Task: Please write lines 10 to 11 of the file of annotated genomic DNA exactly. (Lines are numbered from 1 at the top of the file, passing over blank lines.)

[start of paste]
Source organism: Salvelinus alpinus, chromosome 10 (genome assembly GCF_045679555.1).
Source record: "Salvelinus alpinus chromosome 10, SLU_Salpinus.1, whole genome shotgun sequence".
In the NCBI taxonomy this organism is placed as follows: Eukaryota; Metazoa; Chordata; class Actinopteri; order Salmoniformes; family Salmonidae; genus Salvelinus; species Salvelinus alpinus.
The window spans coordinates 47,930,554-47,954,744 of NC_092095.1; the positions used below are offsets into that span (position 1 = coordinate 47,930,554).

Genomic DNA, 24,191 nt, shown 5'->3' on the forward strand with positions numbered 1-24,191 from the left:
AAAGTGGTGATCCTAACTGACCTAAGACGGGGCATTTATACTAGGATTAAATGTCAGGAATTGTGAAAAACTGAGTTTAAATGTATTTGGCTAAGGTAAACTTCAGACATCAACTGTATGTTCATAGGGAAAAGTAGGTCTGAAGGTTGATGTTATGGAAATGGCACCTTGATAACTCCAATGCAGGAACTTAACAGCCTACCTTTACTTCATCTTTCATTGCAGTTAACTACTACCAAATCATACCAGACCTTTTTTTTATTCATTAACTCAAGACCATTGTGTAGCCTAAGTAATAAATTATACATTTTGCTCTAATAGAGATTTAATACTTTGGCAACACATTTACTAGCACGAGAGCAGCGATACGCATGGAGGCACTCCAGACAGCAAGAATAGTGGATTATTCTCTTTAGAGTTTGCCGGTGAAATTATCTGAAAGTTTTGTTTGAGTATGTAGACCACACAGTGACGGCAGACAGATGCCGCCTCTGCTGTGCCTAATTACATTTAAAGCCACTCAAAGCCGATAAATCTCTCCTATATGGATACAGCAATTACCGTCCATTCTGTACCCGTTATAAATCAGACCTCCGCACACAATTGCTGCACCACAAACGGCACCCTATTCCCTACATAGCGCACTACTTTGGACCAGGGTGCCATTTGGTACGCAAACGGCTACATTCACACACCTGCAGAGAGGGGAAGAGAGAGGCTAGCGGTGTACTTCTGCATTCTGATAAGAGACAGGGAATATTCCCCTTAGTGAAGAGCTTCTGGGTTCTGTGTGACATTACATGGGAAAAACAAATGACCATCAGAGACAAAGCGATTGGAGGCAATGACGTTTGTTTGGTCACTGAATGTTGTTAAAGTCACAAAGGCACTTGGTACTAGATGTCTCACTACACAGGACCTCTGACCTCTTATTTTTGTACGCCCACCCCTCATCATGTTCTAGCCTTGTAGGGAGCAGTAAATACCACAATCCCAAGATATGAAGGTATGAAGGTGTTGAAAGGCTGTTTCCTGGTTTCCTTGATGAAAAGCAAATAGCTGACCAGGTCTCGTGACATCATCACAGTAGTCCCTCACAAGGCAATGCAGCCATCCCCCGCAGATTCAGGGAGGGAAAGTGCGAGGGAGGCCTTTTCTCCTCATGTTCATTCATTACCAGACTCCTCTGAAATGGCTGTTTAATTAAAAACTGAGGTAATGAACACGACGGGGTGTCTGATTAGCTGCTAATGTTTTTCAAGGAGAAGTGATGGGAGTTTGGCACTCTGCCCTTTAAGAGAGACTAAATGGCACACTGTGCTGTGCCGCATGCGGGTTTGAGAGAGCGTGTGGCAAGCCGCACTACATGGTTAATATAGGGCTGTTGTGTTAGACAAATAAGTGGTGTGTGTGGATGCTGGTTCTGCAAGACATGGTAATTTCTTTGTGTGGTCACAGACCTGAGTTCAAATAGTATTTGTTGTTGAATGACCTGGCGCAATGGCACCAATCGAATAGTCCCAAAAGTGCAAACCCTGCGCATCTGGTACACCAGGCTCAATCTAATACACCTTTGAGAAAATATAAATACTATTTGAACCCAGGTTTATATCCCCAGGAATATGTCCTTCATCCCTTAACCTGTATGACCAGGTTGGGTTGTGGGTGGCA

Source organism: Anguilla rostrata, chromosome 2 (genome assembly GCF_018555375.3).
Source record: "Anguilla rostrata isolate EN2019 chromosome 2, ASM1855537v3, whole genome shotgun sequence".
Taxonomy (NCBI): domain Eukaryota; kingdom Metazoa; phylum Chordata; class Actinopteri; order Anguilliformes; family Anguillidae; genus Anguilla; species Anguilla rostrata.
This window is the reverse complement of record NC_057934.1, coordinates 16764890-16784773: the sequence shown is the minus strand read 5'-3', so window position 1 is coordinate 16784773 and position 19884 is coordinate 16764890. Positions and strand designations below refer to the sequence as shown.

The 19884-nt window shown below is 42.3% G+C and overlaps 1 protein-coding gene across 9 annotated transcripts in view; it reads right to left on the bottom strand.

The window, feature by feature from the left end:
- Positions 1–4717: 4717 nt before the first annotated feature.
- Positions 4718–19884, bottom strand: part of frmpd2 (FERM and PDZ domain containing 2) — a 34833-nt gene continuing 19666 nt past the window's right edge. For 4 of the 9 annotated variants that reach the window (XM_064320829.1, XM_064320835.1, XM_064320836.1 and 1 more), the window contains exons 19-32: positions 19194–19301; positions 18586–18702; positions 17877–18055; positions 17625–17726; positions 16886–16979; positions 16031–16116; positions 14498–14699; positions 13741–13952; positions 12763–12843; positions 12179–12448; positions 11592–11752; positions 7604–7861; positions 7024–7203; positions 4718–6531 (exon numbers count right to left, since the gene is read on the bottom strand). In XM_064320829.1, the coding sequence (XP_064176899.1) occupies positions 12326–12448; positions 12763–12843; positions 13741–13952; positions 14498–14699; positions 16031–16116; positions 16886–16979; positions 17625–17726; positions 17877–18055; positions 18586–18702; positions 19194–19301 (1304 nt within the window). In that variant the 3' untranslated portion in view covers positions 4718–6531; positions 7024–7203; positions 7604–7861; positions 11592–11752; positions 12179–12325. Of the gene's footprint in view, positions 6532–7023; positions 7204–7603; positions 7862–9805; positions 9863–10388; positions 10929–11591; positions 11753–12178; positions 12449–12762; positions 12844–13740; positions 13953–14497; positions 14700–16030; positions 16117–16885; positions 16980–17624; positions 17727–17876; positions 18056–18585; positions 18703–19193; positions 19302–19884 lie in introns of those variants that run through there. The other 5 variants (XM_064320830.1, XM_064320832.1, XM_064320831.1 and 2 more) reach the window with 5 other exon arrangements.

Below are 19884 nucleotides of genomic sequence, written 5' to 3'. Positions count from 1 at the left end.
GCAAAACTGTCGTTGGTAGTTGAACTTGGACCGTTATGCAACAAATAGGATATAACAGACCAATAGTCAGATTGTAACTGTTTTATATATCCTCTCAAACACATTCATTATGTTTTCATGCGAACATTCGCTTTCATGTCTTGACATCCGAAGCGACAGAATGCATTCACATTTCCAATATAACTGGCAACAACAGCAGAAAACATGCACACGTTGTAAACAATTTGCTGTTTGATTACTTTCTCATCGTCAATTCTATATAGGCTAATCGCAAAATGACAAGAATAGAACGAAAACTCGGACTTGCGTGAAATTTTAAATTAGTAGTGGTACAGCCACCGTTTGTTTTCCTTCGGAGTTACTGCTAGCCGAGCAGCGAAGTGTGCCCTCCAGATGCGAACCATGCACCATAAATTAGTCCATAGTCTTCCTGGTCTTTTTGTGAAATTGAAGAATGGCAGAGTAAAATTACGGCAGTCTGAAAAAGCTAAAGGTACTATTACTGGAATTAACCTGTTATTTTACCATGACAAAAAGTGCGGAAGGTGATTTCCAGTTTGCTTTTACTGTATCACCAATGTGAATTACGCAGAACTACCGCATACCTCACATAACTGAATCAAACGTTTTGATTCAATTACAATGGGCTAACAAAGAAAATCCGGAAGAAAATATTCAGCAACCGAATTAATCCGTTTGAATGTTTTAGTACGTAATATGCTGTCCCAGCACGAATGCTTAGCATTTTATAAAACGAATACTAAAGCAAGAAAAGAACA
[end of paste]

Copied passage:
This window is the reverse complement of record NC_057934.1, coordinates 16764890-16784773: the sequence shown is the minus strand read 5'-3', so window position 1 is coordinate 16784773 and position 19884 is coordinate 16764890. Positions and strand designations below refer to the sequence as shown.

The 19884-nt window shown below is 42.3% G+C and overlaps 1 protein-coding gene across 9 annotated transcripts in view; it reads right to left on the bottom strand.